Open Access Opinion

The Surgical Smoke in COVID Pandemic. Known and Unknown Facts

Pradyumna Pan*

Pediatric Surgery Unit, Ashish Hospital and Research Center, India

Corresponding Author

Received Date: January 16, 2021;  Published Date: February 15, 2021


A wide variety of advice and opinion from surgical societies has resulted from the COVID-19 global pandemic. The safety of surgically induced smoke is an area of controversy. There is not adequate evidence of corona virus transmission through surgical smoke. Measures should, however, be taken to manage the possible risks.

In a short period, the corona crisis has reached gigantic proportions. There is an orchestrated interruption in the normal operation of the hospital to redirect the resources available for crisis management. COVID-19, the 2020 pandemic of the novel coronavirus, has raised questions about the possibility of transmission of viruses to operating room workers. This refers not only to the intubation and extubating of the airway during anesthesia, but also to the release into the smoke or plume of possible infectious particles. Owing to the uncertain prevalence of asymptomatic COVID-19 carriers, conducting surgeries during this pandemic poses risks to the surgical team in the absence of widespread monitoring. Aerosol development during the activity of these tissues, given the highly contagious transmissibility.

As COVID-19 has been documented in different organs of the body, aerosol production during surgery on these tissues is critically relevant. Surgical smoke is a gaseous substance associated with tissue cauterization and thermal necrosis caused by thermal equipment. It is composed of 95% water/steam and 5% blood and tissue particles, chemicals, viruses, and bacteria. The size of the particulate produced depends on the thermal system. It varies from (0.07 microns) to (0.31 microns). Larger particles greater than 5 microns are deposited on the walls of the upper airways and bronchus, while those smaller than 2 microns reach the bronchioles and alveoli. Most surgical masks has inadequate fitness to ensure adequate respiratory protection from surgical smoke. Normal surgical masks are capable of filtering particles 5 microns and above while a greater part of particles aerosolized in a surgical plume are less than 1 microns hence adequate filtration is also not received. With better filtering and face seal capabilities, N95 grade masks are designed for filter efficiency of more than 95% for 0.3 micron particles.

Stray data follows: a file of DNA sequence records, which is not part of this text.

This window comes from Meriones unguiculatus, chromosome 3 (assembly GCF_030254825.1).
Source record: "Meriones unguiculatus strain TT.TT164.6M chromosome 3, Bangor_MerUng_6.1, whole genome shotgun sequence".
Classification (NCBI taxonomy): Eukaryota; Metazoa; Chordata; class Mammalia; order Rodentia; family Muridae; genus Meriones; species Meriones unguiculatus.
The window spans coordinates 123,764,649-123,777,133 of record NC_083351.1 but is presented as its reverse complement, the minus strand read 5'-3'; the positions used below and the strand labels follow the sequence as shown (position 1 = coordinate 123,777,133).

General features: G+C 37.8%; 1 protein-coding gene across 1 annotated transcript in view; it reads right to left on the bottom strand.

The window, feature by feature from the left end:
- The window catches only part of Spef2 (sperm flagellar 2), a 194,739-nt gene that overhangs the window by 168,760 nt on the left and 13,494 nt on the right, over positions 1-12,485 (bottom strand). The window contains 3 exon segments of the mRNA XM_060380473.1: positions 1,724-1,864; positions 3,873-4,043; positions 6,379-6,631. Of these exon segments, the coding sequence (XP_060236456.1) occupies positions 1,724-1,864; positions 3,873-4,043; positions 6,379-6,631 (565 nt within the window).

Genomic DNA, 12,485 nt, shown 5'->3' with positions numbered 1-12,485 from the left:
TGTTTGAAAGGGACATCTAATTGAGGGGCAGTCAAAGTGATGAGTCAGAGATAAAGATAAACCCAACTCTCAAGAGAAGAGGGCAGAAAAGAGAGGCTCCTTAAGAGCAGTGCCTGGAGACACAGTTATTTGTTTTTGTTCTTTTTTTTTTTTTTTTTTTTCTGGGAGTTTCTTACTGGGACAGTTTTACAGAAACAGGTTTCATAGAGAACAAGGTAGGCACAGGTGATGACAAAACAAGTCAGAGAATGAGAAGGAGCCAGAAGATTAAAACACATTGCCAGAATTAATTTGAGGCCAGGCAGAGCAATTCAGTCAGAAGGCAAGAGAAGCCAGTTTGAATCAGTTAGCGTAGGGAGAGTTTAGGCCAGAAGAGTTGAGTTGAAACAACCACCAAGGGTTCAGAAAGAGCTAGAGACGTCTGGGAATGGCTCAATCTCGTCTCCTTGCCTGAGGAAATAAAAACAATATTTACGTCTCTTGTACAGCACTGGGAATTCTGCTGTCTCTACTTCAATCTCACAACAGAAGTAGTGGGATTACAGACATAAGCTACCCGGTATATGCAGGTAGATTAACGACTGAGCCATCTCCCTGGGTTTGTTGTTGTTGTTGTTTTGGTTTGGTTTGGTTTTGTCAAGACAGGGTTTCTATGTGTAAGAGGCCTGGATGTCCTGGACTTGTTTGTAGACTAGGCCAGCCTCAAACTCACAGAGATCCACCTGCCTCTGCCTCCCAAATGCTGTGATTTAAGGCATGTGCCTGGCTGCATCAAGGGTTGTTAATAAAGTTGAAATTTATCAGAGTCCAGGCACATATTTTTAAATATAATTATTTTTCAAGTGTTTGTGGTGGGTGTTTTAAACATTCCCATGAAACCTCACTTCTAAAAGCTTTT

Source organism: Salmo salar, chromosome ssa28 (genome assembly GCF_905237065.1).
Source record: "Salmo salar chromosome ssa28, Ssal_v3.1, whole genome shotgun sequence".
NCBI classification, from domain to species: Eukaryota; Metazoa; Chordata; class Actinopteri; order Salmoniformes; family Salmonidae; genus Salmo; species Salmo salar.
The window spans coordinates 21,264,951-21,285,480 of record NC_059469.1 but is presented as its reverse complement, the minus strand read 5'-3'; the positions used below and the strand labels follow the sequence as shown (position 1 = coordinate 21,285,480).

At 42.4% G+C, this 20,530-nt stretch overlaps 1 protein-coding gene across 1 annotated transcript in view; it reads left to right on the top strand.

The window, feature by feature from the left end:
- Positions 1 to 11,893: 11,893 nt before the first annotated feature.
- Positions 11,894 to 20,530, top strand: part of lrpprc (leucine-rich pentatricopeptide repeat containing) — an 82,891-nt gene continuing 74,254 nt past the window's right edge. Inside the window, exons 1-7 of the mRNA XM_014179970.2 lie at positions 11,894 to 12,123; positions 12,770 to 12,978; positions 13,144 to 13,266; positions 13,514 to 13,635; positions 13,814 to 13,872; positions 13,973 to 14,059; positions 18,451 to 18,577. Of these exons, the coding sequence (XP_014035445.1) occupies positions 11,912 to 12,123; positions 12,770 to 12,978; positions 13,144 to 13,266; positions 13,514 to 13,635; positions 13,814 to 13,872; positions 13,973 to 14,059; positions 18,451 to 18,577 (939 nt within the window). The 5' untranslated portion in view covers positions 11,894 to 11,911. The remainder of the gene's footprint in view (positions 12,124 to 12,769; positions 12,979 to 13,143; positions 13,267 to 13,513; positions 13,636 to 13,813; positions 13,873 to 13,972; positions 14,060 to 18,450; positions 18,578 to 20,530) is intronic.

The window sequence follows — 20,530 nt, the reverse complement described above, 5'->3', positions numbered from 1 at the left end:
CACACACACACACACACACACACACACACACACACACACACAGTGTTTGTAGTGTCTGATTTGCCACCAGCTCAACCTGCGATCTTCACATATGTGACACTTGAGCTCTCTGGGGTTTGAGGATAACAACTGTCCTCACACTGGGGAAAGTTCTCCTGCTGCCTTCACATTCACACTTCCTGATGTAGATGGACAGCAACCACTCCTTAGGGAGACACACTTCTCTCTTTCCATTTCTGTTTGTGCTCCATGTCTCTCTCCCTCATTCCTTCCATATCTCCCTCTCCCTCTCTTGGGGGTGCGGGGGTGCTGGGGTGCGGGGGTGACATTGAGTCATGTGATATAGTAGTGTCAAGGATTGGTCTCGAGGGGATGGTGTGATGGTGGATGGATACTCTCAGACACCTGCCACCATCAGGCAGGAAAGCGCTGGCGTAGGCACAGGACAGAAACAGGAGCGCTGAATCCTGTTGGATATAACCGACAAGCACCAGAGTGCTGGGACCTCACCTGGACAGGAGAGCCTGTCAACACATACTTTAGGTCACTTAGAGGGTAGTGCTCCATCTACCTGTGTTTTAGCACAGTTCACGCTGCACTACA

Laparoscopic surgery was considered to increase the risk of aerosol dispersal through pneumo- peritoneum leakage. At present there is no evidence to prove that COVID-19 is transmissible through surgical smoke. Earlier studies have, shown the existence of different viruses in surgical smoke, including Corynebacterium, human papillomavirus, poliovirus, human immunodeficiency virus and hepatitis B. The probability of disease transmission through surgical smoke does exist in humans. Viruses with structural variations have different behavior, and the presence of a virus in the surgical smoke does not inevitably imply an airborne contagion. In the absence of conclusive evidence on the safety of bioaerosols generated during surgery, a multipronged approach is necessary to protect all surgical personnel to mitigate infectious and toxic smoke transmission during surgery The following recommendation should be followed (a) small port‐site incisions, (b) use of electrosurgical units at a low setting and monopolar diathermy pencils with smoke evacuators, and (c) use of filter during evacuation of pneumoperitoneum prior to specimen extraction. In addition to these actions, the appropriate use of PPE is recommended for the entire surgical team. Wearing eye protection, an appropriately fitted highly efficient respirator mask and disposable gear is critical to limiting contact with droplets or body fluids.



Conflict of Interest

No conflict of interest.

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